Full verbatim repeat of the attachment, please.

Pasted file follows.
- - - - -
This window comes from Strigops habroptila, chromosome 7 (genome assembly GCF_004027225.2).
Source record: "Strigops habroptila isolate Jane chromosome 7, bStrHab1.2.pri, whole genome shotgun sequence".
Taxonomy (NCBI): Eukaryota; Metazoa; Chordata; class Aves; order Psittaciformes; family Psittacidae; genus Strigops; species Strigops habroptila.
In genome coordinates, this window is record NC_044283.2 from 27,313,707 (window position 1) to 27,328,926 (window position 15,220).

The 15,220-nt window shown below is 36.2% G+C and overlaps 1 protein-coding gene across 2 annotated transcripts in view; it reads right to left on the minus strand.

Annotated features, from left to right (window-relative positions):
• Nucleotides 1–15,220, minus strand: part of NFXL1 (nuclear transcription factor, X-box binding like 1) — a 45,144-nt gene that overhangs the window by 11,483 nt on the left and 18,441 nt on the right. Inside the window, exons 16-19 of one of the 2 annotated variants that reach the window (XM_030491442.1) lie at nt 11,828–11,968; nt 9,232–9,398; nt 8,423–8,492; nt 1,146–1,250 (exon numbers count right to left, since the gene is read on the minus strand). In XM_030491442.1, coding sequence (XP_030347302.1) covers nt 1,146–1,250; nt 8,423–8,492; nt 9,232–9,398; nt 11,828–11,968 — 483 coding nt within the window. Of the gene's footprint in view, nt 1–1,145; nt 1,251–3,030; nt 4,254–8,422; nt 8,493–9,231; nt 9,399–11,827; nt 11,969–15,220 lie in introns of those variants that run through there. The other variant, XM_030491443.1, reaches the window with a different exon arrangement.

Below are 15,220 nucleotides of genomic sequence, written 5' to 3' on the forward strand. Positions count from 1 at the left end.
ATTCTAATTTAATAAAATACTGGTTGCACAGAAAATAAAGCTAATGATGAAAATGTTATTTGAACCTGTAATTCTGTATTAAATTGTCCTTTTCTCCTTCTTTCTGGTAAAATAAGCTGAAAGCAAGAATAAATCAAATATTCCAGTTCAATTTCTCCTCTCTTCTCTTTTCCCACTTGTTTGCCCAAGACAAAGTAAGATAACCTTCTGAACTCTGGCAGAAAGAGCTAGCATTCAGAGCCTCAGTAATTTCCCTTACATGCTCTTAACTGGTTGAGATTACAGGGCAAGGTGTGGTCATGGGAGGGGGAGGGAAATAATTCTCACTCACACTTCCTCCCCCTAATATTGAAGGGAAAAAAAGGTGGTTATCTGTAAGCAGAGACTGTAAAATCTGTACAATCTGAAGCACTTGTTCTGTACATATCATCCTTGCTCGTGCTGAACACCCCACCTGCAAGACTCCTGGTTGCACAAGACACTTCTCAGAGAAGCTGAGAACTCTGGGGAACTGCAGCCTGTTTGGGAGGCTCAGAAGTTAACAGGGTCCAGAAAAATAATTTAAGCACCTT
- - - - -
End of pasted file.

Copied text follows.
This window comes from Strigops habroptila, chromosome 7 (genome assembly GCF_004027225.2).
Source record: "Strigops habroptila isolate Jane chromosome 7, bStrHab1.2.pri, whole genome shotgun sequence".
Taxonomy (NCBI): Eukaryota; Metazoa; Chordata; class Aves; order Psittaciformes; family Psittacidae; genus Strigops; species Strigops habroptila.
In genome coordinates, this window is record NC_044283.2 from 27,313,707 (window position 1) to 27,328,926 (window position 15,220).

The 15,220-nt window shown below is 36.2% G+C and overlaps 1 protein-coding gene across 2 annotated transcripts in view; it reads right to left on the minus strand.

Annotated features, from left to right (window-relative positions):
• Nucleotides 1–15,220, minus strand: part of NFXL1 (nuclear transcription factor, X-box binding like 1) — a 45,144-nt gene that overhangs the window by 11,483 nt on the left and 18,441 nt on the right. Inside the window, exons 16-19 of one of the 2 annotated variants that reach the window (XM_030491442.1) lie at nt 11,828–11,968; nt 9,232–9,398; nt 8,423–8,492; nt 1,146–1,250 (exon numbers count right to left, since the gene is read on the minus strand). In XM_030491442.1, coding sequence (XP_030347302.1) covers nt 1,146–1,250; nt 8,423–8,492; nt 9,232–9,398; nt 11,828–11,968 — 483 coding nt within the window. Of the gene's footprint in view, nt 1–1,145; nt 1,251–3,030; nt 4,254–8,422; nt 8,493–9,231; nt 9,399–11,827; nt 11,969–15,220 lie in introns of those variants that run through there. The other variant, XM_030491443.1, reaches the window with a different exon arrangement.

Below are 15,220 nucleotides of genomic sequence, written 5' to 3' on the forward strand. Positions count from 1 at the left end.
ATTCTAATTTAATAAAATACTGGTTGCACAGAAAATAAAGCTAATGATGAAAATGTTATTTGAACCTGTAATTCTGTATTAAATTGTCCTTTTCTCCTTCTTTCTGGTAAAATAAGCTGAAAGCAAGAATAAATCAAATATTCCAGTTCAATTTCTCCTCTCTTCTCTTTTCCCACTTGTTTGCCCAAGACAAAGTAAGATAACCTTCTGAACTCTGGCAGAAAGAGCTAGCATTCAGAGCCTCAGTAATTTCCCTTACATGCTCTTAACTGGTTGAGATTACAGGGCAAGGTGTGGTCATGGGAGGGGGAGGGAAATAATTCTCACTCACACTTCCTCCCCCTAATATTGAAGGGAAAAAAAGGTGGTTATCTGTAAGCAGAGACTGTAAAATCTGTACAATCTGAAGCACTTGTTCTGTACATATCATCCTTGCTCGTGCTGAACACCCCACCTGCAAGACTCCTGGTTGCACAAGACACTTCTCAGAGAAGCTGAGAACTCTGGGGAACTGCAGCCTGTTTGGGAGGCTCAGAAGTTAACAGGGTCCAGAAAAATAATTTAAGCACCTT